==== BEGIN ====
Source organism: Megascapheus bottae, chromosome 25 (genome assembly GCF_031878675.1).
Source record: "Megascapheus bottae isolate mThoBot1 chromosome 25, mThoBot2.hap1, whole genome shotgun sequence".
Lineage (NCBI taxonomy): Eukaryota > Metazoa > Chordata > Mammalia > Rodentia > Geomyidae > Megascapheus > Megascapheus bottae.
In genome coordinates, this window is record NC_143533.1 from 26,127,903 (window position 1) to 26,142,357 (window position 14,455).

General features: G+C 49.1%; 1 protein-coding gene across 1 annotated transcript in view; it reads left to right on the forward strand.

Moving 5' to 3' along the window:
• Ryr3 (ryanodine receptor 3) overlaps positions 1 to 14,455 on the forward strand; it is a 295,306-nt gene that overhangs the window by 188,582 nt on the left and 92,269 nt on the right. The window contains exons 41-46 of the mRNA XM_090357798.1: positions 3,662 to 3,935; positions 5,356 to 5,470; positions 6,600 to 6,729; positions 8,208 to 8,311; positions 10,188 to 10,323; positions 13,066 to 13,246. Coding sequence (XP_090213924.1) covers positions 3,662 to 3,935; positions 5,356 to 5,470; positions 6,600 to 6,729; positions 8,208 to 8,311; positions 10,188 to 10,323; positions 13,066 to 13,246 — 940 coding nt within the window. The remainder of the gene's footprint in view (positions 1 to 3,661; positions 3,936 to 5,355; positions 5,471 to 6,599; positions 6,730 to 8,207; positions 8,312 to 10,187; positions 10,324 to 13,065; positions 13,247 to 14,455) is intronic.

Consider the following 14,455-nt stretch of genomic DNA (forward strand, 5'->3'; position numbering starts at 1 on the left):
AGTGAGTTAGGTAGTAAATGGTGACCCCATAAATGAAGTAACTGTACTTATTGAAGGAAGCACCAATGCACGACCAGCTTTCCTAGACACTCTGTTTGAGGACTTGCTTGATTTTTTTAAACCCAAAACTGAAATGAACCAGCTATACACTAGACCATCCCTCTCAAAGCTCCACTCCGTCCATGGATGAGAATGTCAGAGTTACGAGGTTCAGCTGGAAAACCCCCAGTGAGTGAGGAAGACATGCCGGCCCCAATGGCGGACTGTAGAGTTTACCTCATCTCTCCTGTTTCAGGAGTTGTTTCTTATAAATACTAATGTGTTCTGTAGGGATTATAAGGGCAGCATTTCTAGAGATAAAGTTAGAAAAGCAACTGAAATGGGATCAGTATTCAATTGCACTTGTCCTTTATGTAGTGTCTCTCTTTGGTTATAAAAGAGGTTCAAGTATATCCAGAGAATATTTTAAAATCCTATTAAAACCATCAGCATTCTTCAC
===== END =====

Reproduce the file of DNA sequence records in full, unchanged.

Source organism: Megascapheus bottae, chromosome 25 (genome assembly GCF_031878675.1).
Source record: "Megascapheus bottae isolate mThoBot1 chromosome 25, mThoBot2.hap1, whole genome shotgun sequence".
Lineage (NCBI taxonomy): Eukaryota > Metazoa > Chordata > Mammalia > Rodentia > Geomyidae > Megascapheus > Megascapheus bottae.
In genome coordinates, this window is record NC_143533.1 from 26,127,903 (window position 1) to 26,142,357 (window position 14,455).

General features: G+C 49.1%; 1 protein-coding gene across 1 annotated transcript in view; it reads left to right on the forward strand.

Moving 5' to 3' along the window:
• Ryr3 (ryanodine receptor 3) overlaps positions 1 to 14,455 on the forward strand; it is a 295,306-nt gene that overhangs the window by 188,582 nt on the left and 92,269 nt on the right. The window contains exons 41-46 of the mRNA XM_090357798.1: positions 3,662 to 3,935; positions 5,356 to 5,470; positions 6,600 to 6,729; positions 8,208 to 8,311; positions 10,188 to 10,323; positions 13,066 to 13,246. Coding sequence (XP_090213924.1) covers positions 3,662 to 3,935; positions 5,356 to 5,470; positions 6,600 to 6,729; positions 8,208 to 8,311; positions 10,188 to 10,323; positions 13,066 to 13,246 — 940 coding nt within the window. The remainder of the gene's footprint in view (positions 1 to 3,661; positions 3,936 to 5,355; positions 5,471 to 6,599; positions 6,730 to 8,207; positions 8,312 to 10,187; positions 10,324 to 13,065; positions 13,247 to 14,455) is intronic.

Consider the following 14,455-nt stretch of genomic DNA (forward strand, 5'->3'; position numbering starts at 1 on the left):
AGTGAGTTAGGTAGTAAATGGTGACCCCATAAATGAAGTAACTGTACTTATTGAAGGAAGCACCAATGCACGACCAGCTTTCCTAGACACTCTGTTTGAGGACTTGCTTGATTTTTTTAAACCCAAAACTGAAATGAACCAGCTATACACTAGACCATCCCTCTCAAAGCTCCACTCCGTCCATGGATGAGAATGTCAGAGTTACGAGGTTCAGCTGGAAAACCCCCAGTGAGTGAGGAAGACATGCCGGCCCCAATGGCGGACTGTAGAGTTTACCTCATCTCTCCTGTTTCAGGAGTTGTTTCTTATAAATACTAATGTGTTCTGTAGGGATTATAAGGGCAGCATTTCTAGAGATAAAGTTAGAAAAGCAACTGAAATGGGATCAGTATTCAATTGCACTTGTCCTTTATGTAGTGTCTCTCTTTGGTTATAAAAGAGGTTCAAGTATATCCAGAGAATATTTTAAAATCCTATTAAAACCATCAGCATTCTTCAC